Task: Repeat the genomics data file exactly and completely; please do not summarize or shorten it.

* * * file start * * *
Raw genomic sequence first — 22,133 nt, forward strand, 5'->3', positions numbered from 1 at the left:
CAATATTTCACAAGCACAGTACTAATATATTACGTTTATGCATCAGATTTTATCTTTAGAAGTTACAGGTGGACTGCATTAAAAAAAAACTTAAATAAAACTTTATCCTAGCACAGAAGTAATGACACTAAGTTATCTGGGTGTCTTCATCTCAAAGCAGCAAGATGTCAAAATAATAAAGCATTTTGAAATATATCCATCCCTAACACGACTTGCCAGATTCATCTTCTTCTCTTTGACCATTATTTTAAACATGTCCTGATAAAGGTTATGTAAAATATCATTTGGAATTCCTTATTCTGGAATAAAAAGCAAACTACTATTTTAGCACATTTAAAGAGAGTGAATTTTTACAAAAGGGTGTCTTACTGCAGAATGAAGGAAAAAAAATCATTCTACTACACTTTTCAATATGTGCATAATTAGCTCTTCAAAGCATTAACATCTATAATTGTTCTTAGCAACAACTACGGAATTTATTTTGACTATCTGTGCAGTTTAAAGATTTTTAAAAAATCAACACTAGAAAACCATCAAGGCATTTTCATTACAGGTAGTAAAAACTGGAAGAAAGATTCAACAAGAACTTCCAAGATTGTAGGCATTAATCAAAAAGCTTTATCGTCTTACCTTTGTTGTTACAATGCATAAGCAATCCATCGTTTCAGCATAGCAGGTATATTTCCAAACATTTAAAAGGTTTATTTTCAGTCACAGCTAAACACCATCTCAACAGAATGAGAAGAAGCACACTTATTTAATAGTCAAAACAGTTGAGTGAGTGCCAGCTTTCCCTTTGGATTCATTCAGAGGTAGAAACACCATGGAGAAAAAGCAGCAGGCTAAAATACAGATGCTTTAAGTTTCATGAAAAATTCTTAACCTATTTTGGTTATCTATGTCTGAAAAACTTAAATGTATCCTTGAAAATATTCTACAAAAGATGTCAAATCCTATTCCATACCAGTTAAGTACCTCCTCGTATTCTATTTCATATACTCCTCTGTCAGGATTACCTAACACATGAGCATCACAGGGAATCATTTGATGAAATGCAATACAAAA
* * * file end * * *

Raw genomic sequence first — 22,133 nt, forward strand, 5'->3', positions numbered from 1 at the left:
CAATATTTCACAAGCACAGTACTAATATATTACGTTTATGCATCAGATTTTATCTTTAGAAGTTACAGGTGGACTGCATTAAAAAAAAACTTAAATAAAACTTTATCCTAGCACAGAAGTAATGACACTAAGTTATCTGGGTGTCTTCATCTCAAAGCAGCAAGATGTCAAAATAATAAAGCATTTTGAAATATATCCATCCCTAACACGACTTGCCAGATTCATCTTCTTCTCTTTGACCATTATTTTAAACATGTCCTGATAAAGGTTATGTAAAATATCATTTGGAATTCCTTATTCTGGAATAAAAAGCAAACTACTATTTTAGCACATTTAAAGAGAGTGAATTTTTACAAAAGGGTGTCTTACTGCAGAATGAAGGAAAAAAAATCATTCTACTACACTTTTCAATATGTGCATAATTAGCTCTTCAAAGCATTAACATCTATAATTGTTCTTAGCAACAACTACGGAATTTATTTTGACTATCTGTGCAGTTTAAAGATTTTTAAAAAATCAACACTAGAAAACCATCAAGGCATTTTCATTACAGGTAGTAAAAACTGGAAGAAAGATTCAACAAGAACTTCCAAGATTGTAGGCATTAATCAAAAAGCTTTATCGTCTTACCTTTGTTGTTACAATGCATAAGCAATCCATCGTTTCAGCATAGCAGGTATATTTCCAAACATTTAAAAGGTTTATTTTCAGTCACAGCTAAACACCATCTCAACAGAATGAGAAGAAGCACACTTATTTAATAGTCAAAACAGTTGAGTGAGTGCCAGCTTTCCCTTTGGATTCATTCAGAGGTAGAAACACCATGGAGAAAAAGCAGCAGGCTAAAATACAGATGCTTTAAGTTTCATGAAAAATTCTTAACCTATTTTGGTTATCTATGTCTGAAAAACTTAAATGTATCCTTGAAAATATTCTACAAAAGATGTCAAATCCTATTCCATACCAGTTAAGTACCTCCTCGTATTCTATTTCATATACTCCTCTGTCAGGATTACCTAACACATGAGCATCACAGGGAATCATTTGATGAAATGCAATACAAAA